- Author: Kathy Keatley Garvey
That's just one of the facts that UC Davis medical entomologist-geneticist Geoffrey Attardo will discuss when he presents a seminar on "The Mating Biology of Tsetse Flies--Insights into the Morphological, Biochemical, and Molecular Responses to Mating Stimuli in a Viviparous Disease Vector."
The seminar, hosted by the UC Davis Department of Entomology and Nematology, is set for 4:10 p.m., Monday, Oct. 9 in 122 Briggs Hall.
Attardo, an associate professor, UC Davis Department of Entomology and Nematology and chair of the Designated Emphasis in the Biology of Vector-Borne Diseases, is a global expert on vectorborne diseases, including his groundbreaking work on tsetse flies. He researches the invasive yellow mosquito, Aedes aegypti, which can carry such diseases as dengue, chikungunya, Zika and yellow fever.
His work involves predicting insecticide resistance and tracking movements of genetically independent populations of aegypti throughout the state.
"Research into the reproductive behavior of tsetse flies offers key insights into controlling diseases like African sleeping sickness," Attardo writes in his abstract. "Unique among insects, these flies give birth to live offspring. During mating, males transfer a mix of sperm and other vital substances to the females. This study employs state-of-the-art techniques, including 3D scanning and genetic analysis, to monitor changes in the female fly's reproductive system over a 72-hour period post-mating. Findings indicate that mating sets off a chain of intricate changes in the female, affecting everything from biochemistry to gene activity. These changes prepare her for pregnancy and childbirth. The study opens up new avenues for understanding tsetse fly biology and offers potential strategies for disease control."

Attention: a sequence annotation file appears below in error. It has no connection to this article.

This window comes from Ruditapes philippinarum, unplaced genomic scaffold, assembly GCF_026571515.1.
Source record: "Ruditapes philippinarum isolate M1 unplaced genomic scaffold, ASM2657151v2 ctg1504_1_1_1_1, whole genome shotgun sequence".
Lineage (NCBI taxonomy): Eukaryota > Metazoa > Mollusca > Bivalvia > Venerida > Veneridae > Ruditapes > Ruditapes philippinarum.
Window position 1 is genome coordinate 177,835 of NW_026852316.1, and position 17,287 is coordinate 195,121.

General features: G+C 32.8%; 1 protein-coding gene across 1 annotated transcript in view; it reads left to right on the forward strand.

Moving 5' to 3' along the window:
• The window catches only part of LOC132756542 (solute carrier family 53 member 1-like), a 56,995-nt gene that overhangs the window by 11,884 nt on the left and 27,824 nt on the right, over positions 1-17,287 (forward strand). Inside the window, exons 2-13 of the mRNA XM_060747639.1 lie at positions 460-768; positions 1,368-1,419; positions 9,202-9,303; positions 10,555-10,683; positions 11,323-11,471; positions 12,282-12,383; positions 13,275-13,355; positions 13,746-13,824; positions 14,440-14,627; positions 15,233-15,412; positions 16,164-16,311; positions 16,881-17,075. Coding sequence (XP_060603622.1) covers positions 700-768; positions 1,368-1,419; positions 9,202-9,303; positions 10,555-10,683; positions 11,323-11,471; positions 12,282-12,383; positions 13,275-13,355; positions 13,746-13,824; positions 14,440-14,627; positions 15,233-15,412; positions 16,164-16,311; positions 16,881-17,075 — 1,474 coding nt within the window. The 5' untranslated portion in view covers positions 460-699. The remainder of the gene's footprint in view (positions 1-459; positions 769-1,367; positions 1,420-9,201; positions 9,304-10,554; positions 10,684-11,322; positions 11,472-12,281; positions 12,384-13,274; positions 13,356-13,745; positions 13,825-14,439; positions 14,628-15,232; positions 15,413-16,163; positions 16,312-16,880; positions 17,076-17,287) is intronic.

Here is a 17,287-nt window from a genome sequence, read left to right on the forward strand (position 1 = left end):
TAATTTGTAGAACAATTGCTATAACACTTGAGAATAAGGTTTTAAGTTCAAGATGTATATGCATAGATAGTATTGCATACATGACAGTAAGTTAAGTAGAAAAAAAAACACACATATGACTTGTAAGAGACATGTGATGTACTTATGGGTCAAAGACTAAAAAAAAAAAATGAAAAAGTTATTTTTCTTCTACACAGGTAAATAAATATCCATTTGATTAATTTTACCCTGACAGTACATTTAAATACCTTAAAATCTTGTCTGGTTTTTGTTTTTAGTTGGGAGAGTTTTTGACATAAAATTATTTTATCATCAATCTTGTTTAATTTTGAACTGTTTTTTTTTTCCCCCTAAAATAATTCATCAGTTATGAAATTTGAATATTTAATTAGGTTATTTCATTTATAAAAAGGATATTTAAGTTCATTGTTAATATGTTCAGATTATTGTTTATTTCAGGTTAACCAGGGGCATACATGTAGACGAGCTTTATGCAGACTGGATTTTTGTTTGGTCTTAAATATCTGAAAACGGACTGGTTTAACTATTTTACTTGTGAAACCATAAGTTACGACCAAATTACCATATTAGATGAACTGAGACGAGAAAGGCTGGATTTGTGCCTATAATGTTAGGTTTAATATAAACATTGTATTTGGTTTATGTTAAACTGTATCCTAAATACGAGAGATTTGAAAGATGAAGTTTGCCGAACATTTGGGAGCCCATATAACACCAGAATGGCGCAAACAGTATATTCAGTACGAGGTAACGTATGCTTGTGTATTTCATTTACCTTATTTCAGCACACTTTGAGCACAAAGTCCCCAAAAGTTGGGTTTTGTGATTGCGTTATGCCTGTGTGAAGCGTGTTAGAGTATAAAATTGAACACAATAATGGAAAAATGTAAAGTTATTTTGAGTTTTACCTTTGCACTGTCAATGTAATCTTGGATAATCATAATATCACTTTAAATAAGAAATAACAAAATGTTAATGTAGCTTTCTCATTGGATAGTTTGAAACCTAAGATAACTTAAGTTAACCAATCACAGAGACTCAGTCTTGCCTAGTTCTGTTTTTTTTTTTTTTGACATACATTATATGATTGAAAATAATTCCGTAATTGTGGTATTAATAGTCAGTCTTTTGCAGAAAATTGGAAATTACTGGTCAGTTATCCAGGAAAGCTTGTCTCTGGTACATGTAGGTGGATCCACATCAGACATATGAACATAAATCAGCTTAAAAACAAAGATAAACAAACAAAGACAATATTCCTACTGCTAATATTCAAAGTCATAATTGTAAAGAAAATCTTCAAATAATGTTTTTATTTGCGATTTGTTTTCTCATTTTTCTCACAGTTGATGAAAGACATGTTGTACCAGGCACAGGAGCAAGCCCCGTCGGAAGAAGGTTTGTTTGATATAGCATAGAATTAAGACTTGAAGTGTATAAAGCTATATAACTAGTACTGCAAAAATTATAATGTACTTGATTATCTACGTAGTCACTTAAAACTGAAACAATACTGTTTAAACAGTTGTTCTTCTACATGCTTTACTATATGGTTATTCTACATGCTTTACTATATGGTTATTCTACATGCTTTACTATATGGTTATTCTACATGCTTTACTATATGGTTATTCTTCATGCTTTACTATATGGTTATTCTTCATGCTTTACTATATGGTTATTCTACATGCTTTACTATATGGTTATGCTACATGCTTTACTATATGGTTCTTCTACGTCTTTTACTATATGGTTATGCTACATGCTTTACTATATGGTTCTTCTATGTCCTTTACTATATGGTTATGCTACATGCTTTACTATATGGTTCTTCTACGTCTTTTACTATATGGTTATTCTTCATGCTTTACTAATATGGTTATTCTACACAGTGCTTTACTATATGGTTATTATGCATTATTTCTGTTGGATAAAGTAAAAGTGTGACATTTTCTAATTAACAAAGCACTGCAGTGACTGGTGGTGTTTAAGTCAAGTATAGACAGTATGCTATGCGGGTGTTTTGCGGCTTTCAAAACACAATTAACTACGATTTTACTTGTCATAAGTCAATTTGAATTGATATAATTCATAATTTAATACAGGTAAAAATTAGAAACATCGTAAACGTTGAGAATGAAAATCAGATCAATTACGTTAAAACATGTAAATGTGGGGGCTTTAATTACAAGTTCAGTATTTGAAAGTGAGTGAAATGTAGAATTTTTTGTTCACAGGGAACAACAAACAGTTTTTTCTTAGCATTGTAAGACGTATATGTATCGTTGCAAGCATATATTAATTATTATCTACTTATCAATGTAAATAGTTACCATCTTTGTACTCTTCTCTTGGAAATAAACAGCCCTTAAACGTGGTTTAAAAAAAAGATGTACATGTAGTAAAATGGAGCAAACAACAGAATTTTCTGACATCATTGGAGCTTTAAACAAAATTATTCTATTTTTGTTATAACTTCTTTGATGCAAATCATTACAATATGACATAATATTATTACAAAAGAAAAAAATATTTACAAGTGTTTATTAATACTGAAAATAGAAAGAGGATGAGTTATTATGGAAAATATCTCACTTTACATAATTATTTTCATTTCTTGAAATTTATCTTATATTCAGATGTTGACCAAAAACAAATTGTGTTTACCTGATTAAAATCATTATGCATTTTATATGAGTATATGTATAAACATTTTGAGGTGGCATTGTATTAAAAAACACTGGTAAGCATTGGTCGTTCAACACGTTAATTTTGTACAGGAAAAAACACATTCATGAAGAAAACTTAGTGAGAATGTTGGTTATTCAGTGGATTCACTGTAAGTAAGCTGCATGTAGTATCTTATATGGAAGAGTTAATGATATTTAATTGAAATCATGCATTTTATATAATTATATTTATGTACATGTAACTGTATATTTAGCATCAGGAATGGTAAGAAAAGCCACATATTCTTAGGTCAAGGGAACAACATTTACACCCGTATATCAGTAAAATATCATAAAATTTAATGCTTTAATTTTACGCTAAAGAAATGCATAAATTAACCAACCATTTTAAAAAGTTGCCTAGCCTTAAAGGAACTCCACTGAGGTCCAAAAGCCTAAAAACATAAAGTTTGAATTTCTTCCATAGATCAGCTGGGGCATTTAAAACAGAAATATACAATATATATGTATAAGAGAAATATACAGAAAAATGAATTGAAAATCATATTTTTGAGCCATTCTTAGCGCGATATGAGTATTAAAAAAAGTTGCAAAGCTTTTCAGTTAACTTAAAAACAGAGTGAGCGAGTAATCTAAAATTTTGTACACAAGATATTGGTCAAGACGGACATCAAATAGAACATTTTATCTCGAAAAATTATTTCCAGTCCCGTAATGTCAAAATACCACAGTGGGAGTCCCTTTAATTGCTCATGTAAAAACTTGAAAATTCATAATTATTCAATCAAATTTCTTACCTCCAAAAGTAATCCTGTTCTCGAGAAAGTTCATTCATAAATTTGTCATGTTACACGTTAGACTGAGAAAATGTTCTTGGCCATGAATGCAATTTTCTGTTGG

The seminar also will be on Zoom. The link:
The Attardo lab monitors the dynamics of vector insects at the levels of physiology, population genetics and environmental interactions.
Attardo, who holds a doctorate in genetics from Michigan State University, where he researched the molecular biology of mosquito reproduction, joined the UC Davis Department of Entomology and Nematology in 2017 from the Yale School of Public Health's Department of Epidemiology of Microbial Diseases.
For his outstanding work, he received the 2022 Medical, Urban, and Veterinary Entomology Award from the Pacific Branch, Entomological Society of America, which encompasses 11 Western states, plus parts of Canada and Mexico, and U.S. territories.
For any technical issues regarding Zoom, contact seminar coordinator Brian Johnson at email@example.com.